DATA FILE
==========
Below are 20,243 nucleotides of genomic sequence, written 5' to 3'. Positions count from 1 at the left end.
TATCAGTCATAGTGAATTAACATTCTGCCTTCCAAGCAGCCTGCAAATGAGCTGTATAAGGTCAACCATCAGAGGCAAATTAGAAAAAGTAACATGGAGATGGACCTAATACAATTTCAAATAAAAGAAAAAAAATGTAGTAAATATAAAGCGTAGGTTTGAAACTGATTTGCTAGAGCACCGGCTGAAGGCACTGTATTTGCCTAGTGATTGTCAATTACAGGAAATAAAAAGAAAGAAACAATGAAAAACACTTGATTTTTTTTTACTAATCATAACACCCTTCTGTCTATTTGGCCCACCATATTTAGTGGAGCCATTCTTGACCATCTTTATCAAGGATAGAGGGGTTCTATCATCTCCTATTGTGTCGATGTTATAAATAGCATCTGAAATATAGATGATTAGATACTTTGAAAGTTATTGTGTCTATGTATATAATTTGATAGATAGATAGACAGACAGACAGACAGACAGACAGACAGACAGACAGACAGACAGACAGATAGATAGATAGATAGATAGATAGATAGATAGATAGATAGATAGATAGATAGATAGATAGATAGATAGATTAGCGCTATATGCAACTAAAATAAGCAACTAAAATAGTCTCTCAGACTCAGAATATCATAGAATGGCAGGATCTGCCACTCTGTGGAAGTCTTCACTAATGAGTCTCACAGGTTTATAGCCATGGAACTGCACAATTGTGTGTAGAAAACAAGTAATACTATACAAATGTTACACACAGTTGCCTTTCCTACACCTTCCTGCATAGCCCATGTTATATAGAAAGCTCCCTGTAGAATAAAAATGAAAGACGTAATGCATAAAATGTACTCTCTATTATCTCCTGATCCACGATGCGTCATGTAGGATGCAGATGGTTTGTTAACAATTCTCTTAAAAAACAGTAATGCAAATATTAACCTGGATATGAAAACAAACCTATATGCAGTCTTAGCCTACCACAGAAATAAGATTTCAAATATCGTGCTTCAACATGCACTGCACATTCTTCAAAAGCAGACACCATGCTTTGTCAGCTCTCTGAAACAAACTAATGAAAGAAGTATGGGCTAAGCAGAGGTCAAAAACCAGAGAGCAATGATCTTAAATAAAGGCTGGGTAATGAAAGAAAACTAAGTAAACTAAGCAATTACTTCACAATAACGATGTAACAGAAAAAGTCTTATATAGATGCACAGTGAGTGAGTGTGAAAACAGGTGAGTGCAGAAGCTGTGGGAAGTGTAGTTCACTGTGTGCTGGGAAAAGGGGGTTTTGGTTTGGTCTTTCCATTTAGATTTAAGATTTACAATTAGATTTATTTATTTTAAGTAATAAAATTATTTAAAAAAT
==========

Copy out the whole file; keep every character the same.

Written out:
Below are 20,243 nucleotides of genomic sequence, written 5' to 3'. Positions count from 1 at the left end.
TATCAGTCATAGTGAATTAACATTCTGCCTTCCAAGCAGCCTGCAAATGAGCTGTATAAGGTCAACCATCAGAGGCAAATTAGAAAAAGTAACATGGAGATGGACCTAATACAATTTCAAATAAAAGAAAAAAAATGTAGTAAATATAAAGCGTAGGTTTGAAACTGATTTGCTAGAGCACCGGCTGAAGGCACTGTATTTGCCTAGTGATTGTCAATTACAGGAAATAAAAAGAAAGAAACAATGAAAAACACTTGATTTTTTTTTACTAATCATAACACCCTTCTGTCTATTTGGCCCACCATATTTAGTGGAGCCATTCTTGACCATCTTTATCAAGGATAGAGGGGTTCTATCATCTCCTATTGTGTCGATGTTATAAATAGCATCTGAAATATAGATGATTAGATACTTTGAAAGTTATTGTGTCTATGTATATAATTTGATAGATAGATAGACAGACAGACAGACAGACAGACAGACAGACAGACAGACAGACAGACAGATAGATAGATAGATAGATAGATAGATAGATAGATAGATAGATAGATAGATAGATAGATAGATAGATAGATTAGCGCTATATGCAACTAAAATAAGCAACTAAAATAGTCTCTCAGACTCAGAATATCATAGAATGGCAGGATCTGCCACTCTGTGGAAGTCTTCACTAATGAGTCTCACAGGTTTATAGCCATGGAACTGCACAATTGTGTGTAGAAAACAAGTAATACTATACAAATGTTACACACAGTTGCCTTTCCTACACCTTCCTGCATAGCCCATGTTATATAGAAAGCTCCCTGTAGAATAAAAATGAAAGACGTAATGCATAAAATGTACTCTCTATTATCTCCTGATCCACGATGCGTCATGTAGGATGCAGATGGTTTGTTAACAATTCTCTTAAAAAACAGTAATGCAAATATTAACCTGGATATGAAAACAAACCTATATGCAGTCTTAGCCTACCACAGAAATAAGATTTCAAATATCGTGCTTCAACATGCACTGCACATTCTTCAAAAGCAGACACCATGCTTTGTCAGCTCTCTGAAACAAACTAATGAAAGAAGTATGGGCTAAGCAGAGGTCAAAAACCAGAGAGCAATGATCTTAAATAAAGGCTGGGTAATGAAAGAAAACTAAGTAAACTAAGCAATTACTTCACAATAACGATGTAACAGAAAAAGTCTTATATAGATGCACAGTGAGTGAGTGTGAAAACAGGTGAGTGCAGAAGCTGTGGGAAGTGTAGTTCACTGTGTGCTGGGAAAAGGGGGTTTTGGTTTGGTCTTTCCATTTAGATTTAAGATTTACAATTAGATTTATTTATTTTAAGTAATAAAATTATTTAAAAAAT